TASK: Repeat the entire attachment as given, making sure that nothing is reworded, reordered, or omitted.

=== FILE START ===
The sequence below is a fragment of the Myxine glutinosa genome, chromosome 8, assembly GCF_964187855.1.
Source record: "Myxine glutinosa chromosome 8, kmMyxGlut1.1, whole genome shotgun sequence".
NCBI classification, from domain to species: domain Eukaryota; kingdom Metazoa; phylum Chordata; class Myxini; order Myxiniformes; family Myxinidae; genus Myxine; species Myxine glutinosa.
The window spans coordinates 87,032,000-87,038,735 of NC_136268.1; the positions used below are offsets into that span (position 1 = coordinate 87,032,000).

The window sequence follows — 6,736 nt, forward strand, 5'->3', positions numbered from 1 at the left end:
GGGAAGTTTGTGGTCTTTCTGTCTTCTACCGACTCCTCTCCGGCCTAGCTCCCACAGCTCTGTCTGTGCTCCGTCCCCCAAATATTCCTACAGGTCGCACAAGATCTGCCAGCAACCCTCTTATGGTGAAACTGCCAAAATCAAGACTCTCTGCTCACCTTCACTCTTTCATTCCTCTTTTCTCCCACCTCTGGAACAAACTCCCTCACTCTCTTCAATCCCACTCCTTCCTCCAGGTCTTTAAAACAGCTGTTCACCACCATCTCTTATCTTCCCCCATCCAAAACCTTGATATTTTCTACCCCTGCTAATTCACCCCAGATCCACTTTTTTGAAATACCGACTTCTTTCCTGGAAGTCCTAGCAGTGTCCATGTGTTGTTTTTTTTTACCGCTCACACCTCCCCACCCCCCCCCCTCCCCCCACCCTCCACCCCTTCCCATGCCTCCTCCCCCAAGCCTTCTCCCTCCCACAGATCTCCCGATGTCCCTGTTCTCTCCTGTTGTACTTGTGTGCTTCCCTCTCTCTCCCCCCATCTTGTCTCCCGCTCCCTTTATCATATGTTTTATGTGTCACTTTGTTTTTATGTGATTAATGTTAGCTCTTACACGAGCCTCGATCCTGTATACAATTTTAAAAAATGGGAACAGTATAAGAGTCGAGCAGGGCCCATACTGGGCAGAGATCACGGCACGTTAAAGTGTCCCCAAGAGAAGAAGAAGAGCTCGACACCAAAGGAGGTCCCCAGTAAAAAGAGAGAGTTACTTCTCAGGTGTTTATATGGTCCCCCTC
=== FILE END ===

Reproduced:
The sequence below is a fragment of the Myxine glutinosa genome, chromosome 8, assembly GCF_964187855.1.
Source record: "Myxine glutinosa chromosome 8, kmMyxGlut1.1, whole genome shotgun sequence".
NCBI classification, from domain to species: domain Eukaryota; kingdom Metazoa; phylum Chordata; class Myxini; order Myxiniformes; family Myxinidae; genus Myxine; species Myxine glutinosa.
The window spans coordinates 87,032,000-87,038,735 of NC_136268.1; the positions used below are offsets into that span (position 1 = coordinate 87,032,000).

The window sequence follows — 6,736 nt, forward strand, 5'->3', positions numbered from 1 at the left end:
GGGAAGTTTGTGGTCTTTCTGTCTTCTACCGACTCCTCTCCGGCCTAGCTCCCACAGCTCTGTCTGTGCTCCGTCCCCCAAATATTCCTACAGGTCGCACAAGATCTGCCAGCAACCCTCTTATGGTGAAACTGCCAAAATCAAGACTCTCTGCTCACCTTCACTCTTTCATTCCTCTTTTCTCCCACCTCTGGAACAAACTCCCTCACTCTCTTCAATCCCACTCCTTCCTCCAGGTCTTTAAAACAGCTGTTCACCACCATCTCTTATCTTCCCCCATCCAAAACCTTGATATTTTCTACCCCTGCTAATTCACCCCAGATCCACTTTTTTGAAATACCGACTTCTTTCCTGGAAGTCCTAGCAGTGTCCATGTGTTGTTTTTTTTTACCGCTCACACCTCCCCACCCCCCCCCCTCCCCCCACCCTCCACCCCTTCCCATGCCTCCTCCCCCAAGCCTTCTCCCTCCCACAGATCTCCCGATGTCCCTGTTCTCTCCTGTTGTACTTGTGTGCTTCCCTCTCTCTCCCCCCATCTTGTCTCCCGCTCCCTTTATCATATGTTTTATGTGTCACTTTGTTTTTATGTGATTAATGTTAGCTCTTACACGAGCCTCGATCCTGTATACAATTTTAAAAAATGGGAACAGTATAAGAGTCGAGCAGGGCCCATACTGGGCAGAGATCACGGCACGTTAAAGTGTCCCCAAGAGAAGAAGAAGAGCTCGACACCAAAGGAGGTCCCCAGTAAAAAGAGAGAGTTACTTCTCAGGTGTTTATATGGTCCCCCTC